BRIEF DESCRIPTION OF THE DRAWINGS

The novel features believed characteristic of the invention are set forth in the appended claims. The invention itself, however, as well as a preferred mode of use, further objectives and advantages thereof, will best be understood by reference to the following detailed description of an illustrative embodiment when read in conjunction with the accompanying drawings, wherein:

FIG. 1 depicts a pictorial representation of a network of data processing systems in which aspects of the present invention may be implemented;

FIG. 2 is a block diagram of a data processing system in which aspects of the present invention may be implemented;

FIG. 3 is a block diagram illustrating an example of an order processing business process in accordance with exemplary aspects of the present invention;

FIGS. 4A and 4B are block diagrams illustrating an example of an order processing business process and customization in accordance with exemplary aspects of the present invention;

FIG. 5 is a block diagram illustrating a development environment in accordance with exemplary aspects of the present invention;

FIG. 6 depicts an illustrative user interface for a wiring logic development tool in accordance with exemplary aspects of the present invention;

FIG. 7 is a flowchart illustrating the operation of developing a service process with separate service components and wiring logic in accordance with exemplary aspects of the present invention; and

FIG. 8 is a flowchart illustrating the operation of deployment of a service process at a customer computer with separate service components and wiring logic in accordance with exemplary aspects of the present invention.

DETAILED DESCRIPTION OF THE PREFERRED EMBODIMENT

The present invention provides for development and deployment of process flows independent from the development and deployment of the process service components. FIGS. 1 and 2 are provided as exemplary diagrams of data processing environments in which embodiments of the present invention may be implemented. It should be appreciated that FIGS. 1 and 2 are only exemplary and are not intended to assert or imply any limitation with regard to the environments in which aspects or embodiments of the present invention may be implemented. Many modifications to the depicted environments may be made without departing from the spirit and scope of the present invention.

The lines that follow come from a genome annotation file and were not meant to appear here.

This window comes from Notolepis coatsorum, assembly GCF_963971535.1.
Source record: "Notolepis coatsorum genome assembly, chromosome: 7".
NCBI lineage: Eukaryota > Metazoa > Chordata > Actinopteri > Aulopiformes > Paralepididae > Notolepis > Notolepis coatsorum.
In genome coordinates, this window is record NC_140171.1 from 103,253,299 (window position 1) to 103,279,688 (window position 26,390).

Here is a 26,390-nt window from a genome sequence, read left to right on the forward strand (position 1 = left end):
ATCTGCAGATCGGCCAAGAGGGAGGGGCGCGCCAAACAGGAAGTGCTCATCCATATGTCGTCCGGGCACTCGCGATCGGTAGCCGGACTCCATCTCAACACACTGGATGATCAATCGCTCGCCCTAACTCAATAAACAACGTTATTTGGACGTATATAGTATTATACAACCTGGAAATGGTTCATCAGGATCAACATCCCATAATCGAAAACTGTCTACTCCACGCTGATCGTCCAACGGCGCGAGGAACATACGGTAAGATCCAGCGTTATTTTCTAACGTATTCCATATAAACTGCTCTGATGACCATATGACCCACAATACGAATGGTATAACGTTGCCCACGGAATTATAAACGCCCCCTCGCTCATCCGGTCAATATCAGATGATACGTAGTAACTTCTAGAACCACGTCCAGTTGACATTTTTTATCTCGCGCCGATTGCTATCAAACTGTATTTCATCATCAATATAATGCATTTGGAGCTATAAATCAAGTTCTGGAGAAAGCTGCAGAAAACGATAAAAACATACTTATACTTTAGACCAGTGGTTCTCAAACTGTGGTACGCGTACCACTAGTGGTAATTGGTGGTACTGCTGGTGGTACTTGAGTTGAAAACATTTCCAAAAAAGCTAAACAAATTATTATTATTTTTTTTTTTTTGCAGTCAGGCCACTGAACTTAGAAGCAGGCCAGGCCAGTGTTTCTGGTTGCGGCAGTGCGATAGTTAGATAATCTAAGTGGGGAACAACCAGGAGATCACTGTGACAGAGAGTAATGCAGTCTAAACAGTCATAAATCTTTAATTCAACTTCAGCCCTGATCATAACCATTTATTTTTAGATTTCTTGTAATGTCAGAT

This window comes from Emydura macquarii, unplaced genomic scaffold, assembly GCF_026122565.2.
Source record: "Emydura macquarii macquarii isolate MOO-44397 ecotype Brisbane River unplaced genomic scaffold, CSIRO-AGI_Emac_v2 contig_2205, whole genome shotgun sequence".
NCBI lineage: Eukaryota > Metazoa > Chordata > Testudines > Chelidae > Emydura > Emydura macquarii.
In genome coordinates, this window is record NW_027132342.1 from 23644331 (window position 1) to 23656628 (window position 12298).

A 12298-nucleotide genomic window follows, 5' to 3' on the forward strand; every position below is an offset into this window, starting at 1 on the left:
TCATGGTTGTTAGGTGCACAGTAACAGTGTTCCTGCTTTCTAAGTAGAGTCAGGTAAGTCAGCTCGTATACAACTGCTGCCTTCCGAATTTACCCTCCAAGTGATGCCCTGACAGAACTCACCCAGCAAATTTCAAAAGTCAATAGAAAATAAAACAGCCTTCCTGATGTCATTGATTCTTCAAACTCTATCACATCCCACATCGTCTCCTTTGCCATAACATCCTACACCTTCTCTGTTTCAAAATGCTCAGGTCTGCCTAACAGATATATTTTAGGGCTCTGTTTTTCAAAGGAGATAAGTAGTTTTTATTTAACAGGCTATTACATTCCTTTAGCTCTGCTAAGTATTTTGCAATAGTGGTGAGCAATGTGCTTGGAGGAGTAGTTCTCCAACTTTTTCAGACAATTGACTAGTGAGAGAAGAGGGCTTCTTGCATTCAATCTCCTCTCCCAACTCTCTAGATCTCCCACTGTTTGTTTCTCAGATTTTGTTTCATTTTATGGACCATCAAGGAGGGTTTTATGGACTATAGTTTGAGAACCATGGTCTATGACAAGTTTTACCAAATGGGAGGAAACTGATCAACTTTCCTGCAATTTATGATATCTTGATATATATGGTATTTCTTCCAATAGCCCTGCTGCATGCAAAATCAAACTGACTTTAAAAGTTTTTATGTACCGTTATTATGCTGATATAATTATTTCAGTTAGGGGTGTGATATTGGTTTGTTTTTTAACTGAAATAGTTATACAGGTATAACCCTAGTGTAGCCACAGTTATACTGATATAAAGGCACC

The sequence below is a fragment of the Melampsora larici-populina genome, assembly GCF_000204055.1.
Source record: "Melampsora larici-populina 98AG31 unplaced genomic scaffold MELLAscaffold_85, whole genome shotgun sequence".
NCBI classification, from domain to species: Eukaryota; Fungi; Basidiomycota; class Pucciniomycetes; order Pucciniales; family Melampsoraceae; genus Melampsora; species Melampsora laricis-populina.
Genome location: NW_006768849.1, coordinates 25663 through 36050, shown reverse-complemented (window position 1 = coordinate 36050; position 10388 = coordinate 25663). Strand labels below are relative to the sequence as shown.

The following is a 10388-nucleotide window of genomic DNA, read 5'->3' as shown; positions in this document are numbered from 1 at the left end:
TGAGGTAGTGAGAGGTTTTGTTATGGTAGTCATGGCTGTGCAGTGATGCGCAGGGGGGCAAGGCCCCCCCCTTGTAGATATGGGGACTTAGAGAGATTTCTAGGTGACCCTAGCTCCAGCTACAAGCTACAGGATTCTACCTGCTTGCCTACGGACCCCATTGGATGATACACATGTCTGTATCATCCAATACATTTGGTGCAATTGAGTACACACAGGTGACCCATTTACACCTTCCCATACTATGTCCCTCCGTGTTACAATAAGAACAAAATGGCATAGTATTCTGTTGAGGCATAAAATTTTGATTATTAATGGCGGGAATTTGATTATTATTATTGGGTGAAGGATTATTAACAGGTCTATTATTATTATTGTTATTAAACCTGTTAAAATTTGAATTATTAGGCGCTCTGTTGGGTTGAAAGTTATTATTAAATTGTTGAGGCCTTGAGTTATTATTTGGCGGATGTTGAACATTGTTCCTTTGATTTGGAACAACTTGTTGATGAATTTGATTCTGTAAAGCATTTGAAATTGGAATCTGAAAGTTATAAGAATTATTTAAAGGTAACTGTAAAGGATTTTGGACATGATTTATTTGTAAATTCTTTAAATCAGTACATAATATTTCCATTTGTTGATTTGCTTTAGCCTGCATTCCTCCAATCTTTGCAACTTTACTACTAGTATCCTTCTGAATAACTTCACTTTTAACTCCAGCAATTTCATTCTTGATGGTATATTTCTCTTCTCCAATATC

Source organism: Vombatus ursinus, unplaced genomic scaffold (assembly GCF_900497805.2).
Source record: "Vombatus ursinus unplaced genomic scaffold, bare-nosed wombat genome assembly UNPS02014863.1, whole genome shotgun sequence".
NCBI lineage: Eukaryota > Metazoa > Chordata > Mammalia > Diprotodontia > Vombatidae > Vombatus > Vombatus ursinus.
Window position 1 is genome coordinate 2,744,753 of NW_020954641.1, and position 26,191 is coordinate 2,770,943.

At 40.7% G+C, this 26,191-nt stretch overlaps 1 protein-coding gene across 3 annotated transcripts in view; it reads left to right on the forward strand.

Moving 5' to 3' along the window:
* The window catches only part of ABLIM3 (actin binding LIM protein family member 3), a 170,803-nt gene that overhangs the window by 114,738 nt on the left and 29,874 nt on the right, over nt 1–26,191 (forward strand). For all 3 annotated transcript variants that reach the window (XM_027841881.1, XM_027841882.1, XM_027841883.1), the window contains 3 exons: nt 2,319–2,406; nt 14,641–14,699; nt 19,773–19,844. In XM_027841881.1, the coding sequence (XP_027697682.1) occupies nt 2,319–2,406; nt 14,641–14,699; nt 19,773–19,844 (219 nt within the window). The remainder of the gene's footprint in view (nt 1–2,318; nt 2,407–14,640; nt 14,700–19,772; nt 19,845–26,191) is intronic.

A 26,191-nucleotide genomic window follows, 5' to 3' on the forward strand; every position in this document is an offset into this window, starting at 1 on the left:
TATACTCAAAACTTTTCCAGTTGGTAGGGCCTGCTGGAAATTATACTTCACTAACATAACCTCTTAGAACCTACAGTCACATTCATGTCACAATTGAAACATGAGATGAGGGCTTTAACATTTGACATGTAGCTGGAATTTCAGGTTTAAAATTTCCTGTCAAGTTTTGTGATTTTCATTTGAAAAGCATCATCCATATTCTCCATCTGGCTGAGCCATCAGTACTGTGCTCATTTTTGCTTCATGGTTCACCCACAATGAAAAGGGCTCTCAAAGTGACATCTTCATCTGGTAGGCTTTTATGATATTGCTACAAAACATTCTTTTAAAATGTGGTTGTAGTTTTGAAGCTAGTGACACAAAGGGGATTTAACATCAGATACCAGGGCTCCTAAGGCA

With reference now to the figures, FIG. 1 depicts a pictorial representation of a network of data processing systems in which aspects of the present invention may be implemented. Network data processing system 100 is a network of computers in which embodiments of the present invention may be implemented. Network data processing system 100 contains network 102, which is the medium used to provide communications links between various devices and computers connected together within network data processing system 100. Network 102 may include connections, such as wire, wireless communication links, or fiber optic cables.

In the depicted example, server 122 and server 124 connect to network 102 along with storage unit 106. In addition, clients 112, 114, and 116 connect to network 102. These clients 112, 114, and 116 may be, for example, personal computers or network computers. In the depicted example, server 122 provides applications to clients 112, 114, and 116. Clients 112, 114, and 116 are clients to server 122 in this example. Network data processing system 100 may include additional servers, clients, and other devices not shown.